In The God Complex, the Doctor translates...

An ancient creature, drenched in the blood of... I'm not talking about me

Who was the creature referring to? The easy answer is the Doctor himself, but I am not completely sold on that. Perhaps it's related to the Doctor's fear or faith? He never answered what was in that room. Maybe...

The corpses or Amy and Rory?

2 Answers 2


It is referring to the Doctor.

The Doctor, at first, assumes the Minotaur is describing itself, but only after the last line does the Doctor realize what we've known all along—that the Minotaur is talking about both itself and the Doctor.

That is, the reason that moment is important is not because of what the viewer sees, but rather the impact it has on the Doctor himself.

It doesn't refer to:

  • the others, because it's using the singular
  • Amy or Rory, because while both can be argued to be ancient for different reasons, the other grimmer attribute doesn't apply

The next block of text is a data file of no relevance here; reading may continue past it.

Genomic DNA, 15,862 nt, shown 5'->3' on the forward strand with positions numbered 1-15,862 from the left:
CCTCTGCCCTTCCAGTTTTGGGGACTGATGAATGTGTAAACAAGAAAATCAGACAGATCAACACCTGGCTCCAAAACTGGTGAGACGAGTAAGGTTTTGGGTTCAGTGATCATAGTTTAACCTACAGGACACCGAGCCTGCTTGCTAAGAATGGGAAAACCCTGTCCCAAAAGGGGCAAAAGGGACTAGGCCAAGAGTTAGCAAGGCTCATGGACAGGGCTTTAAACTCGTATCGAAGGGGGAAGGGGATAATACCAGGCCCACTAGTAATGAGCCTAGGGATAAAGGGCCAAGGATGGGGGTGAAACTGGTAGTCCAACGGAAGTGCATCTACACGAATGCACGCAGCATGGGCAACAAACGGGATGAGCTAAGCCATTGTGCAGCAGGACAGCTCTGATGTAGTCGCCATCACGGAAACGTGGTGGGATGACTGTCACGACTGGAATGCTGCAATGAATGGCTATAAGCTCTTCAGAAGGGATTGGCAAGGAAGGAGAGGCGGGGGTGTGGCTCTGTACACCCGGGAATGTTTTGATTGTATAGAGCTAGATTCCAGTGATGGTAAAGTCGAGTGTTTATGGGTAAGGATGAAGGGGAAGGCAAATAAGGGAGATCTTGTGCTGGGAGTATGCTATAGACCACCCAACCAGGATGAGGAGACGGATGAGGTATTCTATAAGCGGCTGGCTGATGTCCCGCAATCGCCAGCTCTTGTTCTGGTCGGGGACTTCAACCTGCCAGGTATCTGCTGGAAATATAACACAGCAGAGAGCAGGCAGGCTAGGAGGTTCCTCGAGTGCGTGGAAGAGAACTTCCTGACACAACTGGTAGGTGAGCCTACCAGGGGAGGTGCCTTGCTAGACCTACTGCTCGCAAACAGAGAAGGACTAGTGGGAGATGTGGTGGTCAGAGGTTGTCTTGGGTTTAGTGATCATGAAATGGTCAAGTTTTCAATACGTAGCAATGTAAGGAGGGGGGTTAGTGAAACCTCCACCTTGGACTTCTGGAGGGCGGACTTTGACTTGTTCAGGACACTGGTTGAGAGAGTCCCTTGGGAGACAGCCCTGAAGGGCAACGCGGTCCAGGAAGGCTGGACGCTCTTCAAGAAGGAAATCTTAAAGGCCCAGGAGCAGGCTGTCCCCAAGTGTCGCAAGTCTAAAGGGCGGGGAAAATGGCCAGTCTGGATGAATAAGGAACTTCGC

Furthermore, the series has had a lot of introspection by the Doctor into who he really is: the heroic physician or the "mighty warrior"—this description tallies with the Doctor perfectly, and further serves to demonstrate to him who he really is. It no doubt influences his decision to leave Amy and Rory.

  • Based on the sound from The Doctor's room I got the impression that what was in there was seen in The Doctor's Wife episode. Perhaps I need to re-watch The God Complex.
    – Xantec
    Sep 26, 2011 at 18:33
  • @Xantec: That's just the Cloister Bell. It has nothing to do with The Doctor's Wife specifically; rather, it's the TARDIS's alert sound and it thematically signals "serious trouble" for Mr Doctor. Dec 13, 2011 at 14:20

According to the Time of The Doctor, the Doctor's fear is shown to be the crack in time and space.

  • Or it could be the TARDIS blowing up...
    – Stark07
    Dec 27, 2013 at 5:45
  • No, seriously....it was openly stated in Time of the Doctor that it was the crack.
    – tilley31
    Jan 22, 2015 at 17:24

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